The point alarm sources 18 are located at various different spaced-apart areas within the hospital. Whenever, the control unit 4 receives an alarm signal from a medical condition monitoring unit (e.g. ventilator 6), the control unit causes the point alarm sources 18 to issue an audible and/or visual alarm.
As illustrated in
The speakers 18 are placed at various locations throughout the work area of the nurse or attendant, such as a waiting room 26, restroom 28, hallway 30, entrance area 32, etc. By having the speakers 20 placed at spaced apart areas, the volume of any one speaker does not need to be adjusted to a high volume, so as to be startling to a person in the immediate proximity of the speaker 20. For example, an attendant in the restroom 28 would be able to hear the speaker 20 located in the restroom, and would not need to rely on hearing an alarm being announced at the annunciator panel 16 at the nurse's desk 17.
In a hospital environment, there are many noises to contend with. There are medical staff, police, and rescue workers, who are receiving radio dispatches, cellular phone calls, pages, etc. Moreover, many patients and visitors also have ringing cellular phones and beeping pagers. The present invention provides the hospital staff the opportunity to select a tone, chime, or rhythm that is distinct, and can be readily recognized. Further, the tone, chime or rhythm can be changed by the hospital staff at a later date, if desired. Moreover, the volume of individual speakers 20 can be independently adjusted so that a substantially constant volume for the audible alarm can be achieved throughout the work area of the nurse or attendant. For example, the volume of one speaker 20 can be set louder than the other speakers 20, such that a speaker 20 at the entrance 32 might be louder than the speaker 20 in the restroom 28.
In a preferred embodiment, the volume output by the speakers 20 in response to a single alarm event would increase over time. In other words, the audible alarm would grow in intensity or volume, until a nurse or attendant responded to the alarm, such as by pushing a reset button located on a ventilator 6 once the attendant reaches the patient.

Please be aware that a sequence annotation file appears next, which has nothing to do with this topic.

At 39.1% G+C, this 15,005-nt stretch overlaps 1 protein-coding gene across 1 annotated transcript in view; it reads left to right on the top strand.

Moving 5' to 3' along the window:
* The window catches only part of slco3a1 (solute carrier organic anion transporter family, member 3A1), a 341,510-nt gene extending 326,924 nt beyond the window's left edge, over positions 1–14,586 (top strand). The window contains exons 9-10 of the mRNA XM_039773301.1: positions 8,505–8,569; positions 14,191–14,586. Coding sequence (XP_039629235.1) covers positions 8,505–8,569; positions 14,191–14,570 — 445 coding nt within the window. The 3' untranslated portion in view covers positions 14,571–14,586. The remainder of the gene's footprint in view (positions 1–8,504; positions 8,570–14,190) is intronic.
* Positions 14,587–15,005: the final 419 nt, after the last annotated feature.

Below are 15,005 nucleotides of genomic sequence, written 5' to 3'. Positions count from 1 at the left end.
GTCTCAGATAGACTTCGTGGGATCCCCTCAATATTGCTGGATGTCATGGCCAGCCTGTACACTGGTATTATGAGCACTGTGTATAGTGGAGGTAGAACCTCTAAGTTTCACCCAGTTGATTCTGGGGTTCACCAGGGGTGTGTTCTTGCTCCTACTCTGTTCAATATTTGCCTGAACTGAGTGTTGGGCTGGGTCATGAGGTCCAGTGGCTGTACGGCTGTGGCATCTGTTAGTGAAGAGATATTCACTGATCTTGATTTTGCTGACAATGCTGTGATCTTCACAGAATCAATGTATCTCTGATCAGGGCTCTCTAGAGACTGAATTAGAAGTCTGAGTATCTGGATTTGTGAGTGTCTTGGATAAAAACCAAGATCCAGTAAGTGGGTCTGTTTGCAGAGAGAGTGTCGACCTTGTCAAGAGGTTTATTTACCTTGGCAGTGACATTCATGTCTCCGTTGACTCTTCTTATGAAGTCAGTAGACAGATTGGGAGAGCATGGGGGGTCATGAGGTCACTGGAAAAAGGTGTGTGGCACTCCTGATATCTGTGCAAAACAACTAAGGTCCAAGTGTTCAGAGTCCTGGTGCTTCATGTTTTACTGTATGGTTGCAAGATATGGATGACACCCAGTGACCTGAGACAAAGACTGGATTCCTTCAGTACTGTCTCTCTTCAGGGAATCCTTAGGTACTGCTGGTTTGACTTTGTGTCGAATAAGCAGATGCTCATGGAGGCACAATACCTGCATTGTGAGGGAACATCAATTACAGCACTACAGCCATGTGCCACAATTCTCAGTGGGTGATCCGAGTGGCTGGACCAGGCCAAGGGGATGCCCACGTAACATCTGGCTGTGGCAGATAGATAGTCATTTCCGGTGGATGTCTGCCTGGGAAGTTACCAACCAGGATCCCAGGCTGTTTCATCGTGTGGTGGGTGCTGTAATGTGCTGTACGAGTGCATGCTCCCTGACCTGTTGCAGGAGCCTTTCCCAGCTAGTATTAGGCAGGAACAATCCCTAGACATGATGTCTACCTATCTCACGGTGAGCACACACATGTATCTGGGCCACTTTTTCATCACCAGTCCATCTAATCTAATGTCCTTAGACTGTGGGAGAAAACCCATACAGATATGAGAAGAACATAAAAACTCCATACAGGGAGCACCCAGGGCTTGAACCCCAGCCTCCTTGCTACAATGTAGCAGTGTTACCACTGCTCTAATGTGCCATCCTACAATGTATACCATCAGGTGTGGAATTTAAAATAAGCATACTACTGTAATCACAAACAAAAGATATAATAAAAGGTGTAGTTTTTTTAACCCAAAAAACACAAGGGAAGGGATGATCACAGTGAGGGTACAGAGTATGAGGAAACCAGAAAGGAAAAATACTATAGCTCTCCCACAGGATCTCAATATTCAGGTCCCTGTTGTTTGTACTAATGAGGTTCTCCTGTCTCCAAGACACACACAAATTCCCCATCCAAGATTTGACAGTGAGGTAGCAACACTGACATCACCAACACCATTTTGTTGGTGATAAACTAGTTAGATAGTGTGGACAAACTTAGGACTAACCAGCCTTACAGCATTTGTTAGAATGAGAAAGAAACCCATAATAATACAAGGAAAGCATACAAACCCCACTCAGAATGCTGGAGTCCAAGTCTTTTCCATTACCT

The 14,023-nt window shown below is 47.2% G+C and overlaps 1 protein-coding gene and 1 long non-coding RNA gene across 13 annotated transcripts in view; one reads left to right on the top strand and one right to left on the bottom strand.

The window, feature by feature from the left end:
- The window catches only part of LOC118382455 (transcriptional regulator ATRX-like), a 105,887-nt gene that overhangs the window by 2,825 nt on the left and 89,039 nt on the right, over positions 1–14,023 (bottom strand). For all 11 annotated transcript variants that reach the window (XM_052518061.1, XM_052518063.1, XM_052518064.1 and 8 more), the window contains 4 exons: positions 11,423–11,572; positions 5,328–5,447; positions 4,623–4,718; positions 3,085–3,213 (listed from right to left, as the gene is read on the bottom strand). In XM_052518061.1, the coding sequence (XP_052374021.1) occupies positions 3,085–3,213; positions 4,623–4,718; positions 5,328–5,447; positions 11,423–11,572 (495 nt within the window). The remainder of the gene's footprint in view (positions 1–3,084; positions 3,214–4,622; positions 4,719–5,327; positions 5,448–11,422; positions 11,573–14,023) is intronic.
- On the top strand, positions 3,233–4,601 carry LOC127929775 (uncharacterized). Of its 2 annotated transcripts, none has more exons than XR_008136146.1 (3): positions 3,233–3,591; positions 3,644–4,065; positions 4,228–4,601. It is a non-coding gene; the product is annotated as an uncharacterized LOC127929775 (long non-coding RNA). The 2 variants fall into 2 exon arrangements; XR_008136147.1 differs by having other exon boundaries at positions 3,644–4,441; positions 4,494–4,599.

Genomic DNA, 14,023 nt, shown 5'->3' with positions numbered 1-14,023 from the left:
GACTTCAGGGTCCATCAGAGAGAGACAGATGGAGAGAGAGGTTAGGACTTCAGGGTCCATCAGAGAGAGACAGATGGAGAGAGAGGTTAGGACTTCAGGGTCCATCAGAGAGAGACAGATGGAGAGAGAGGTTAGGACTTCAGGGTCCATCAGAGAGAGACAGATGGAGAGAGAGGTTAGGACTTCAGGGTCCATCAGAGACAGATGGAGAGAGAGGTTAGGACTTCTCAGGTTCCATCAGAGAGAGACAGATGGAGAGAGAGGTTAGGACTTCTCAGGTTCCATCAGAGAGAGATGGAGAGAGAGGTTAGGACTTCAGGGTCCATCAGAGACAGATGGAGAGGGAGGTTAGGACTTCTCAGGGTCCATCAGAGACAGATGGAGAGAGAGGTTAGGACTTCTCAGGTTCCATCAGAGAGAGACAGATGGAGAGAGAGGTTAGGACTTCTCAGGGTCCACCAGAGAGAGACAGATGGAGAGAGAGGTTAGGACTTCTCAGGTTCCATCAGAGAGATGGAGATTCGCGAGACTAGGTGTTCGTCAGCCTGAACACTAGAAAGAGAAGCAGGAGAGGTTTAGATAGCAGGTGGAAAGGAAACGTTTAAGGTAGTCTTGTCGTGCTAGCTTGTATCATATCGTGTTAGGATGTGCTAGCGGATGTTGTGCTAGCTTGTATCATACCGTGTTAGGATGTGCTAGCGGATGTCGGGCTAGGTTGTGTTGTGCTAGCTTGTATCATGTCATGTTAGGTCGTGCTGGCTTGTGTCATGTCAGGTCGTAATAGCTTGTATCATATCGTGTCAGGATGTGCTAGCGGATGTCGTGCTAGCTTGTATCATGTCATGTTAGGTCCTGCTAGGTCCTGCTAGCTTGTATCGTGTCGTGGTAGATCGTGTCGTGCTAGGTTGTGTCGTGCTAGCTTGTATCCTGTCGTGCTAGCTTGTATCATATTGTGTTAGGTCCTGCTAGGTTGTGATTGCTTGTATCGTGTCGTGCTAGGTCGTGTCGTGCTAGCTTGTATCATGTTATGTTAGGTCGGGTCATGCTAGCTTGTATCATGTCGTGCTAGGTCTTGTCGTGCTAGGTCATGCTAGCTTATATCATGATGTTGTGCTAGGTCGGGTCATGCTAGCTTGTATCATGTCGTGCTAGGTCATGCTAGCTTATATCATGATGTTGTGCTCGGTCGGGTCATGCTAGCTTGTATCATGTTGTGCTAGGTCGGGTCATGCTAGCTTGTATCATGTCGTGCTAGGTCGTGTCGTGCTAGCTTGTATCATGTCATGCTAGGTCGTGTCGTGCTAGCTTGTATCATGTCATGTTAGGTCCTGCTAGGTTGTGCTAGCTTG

Alternatively, the pitch or tone of the audible alarm could change to a more annoying pitch or tone. For example, the tone could increase or begin to intermediately pulse at a higher and higher frequency, until the nurse or attendant responds to the alarm. Of course, the tone or pitch change could be employed in combination with the volume increase.
As illustrated in
Like the speakers 20, the LEDs 22 provide an alarm which can alert a nurse or attendant throughout the work area of the relevant wing or ward of the hospital. The LEDs 22 provide a visual alarm, such as by brightly flashing. In the noisy environment of a hospital, often a flashing alarm will be noticed prior to an audible alarm. Similar to the situation with the speakers 20, the intensity of the flash and/or the frequency of the flashing can be increased unit the alarm is answered by the nurse or attendant.
As illustrated in
The control unit 4 monitors the charge status of the battery backup 13. If the charge is low, which might indicate a dead cell in the battery backup 13, the control unit 4 outputs an audible and/or visual alarm, via the speakers 20 and/or LEDs 22. The audible or visual alarm may be distinct from the alarm indicating an abnormality at a medical condition monitoring device, such as a ventilator 6. For example, the alarm could be of a different sound, or the LEDs could flash at a different frequency or pattern.
In most installations, the interface cable 10 of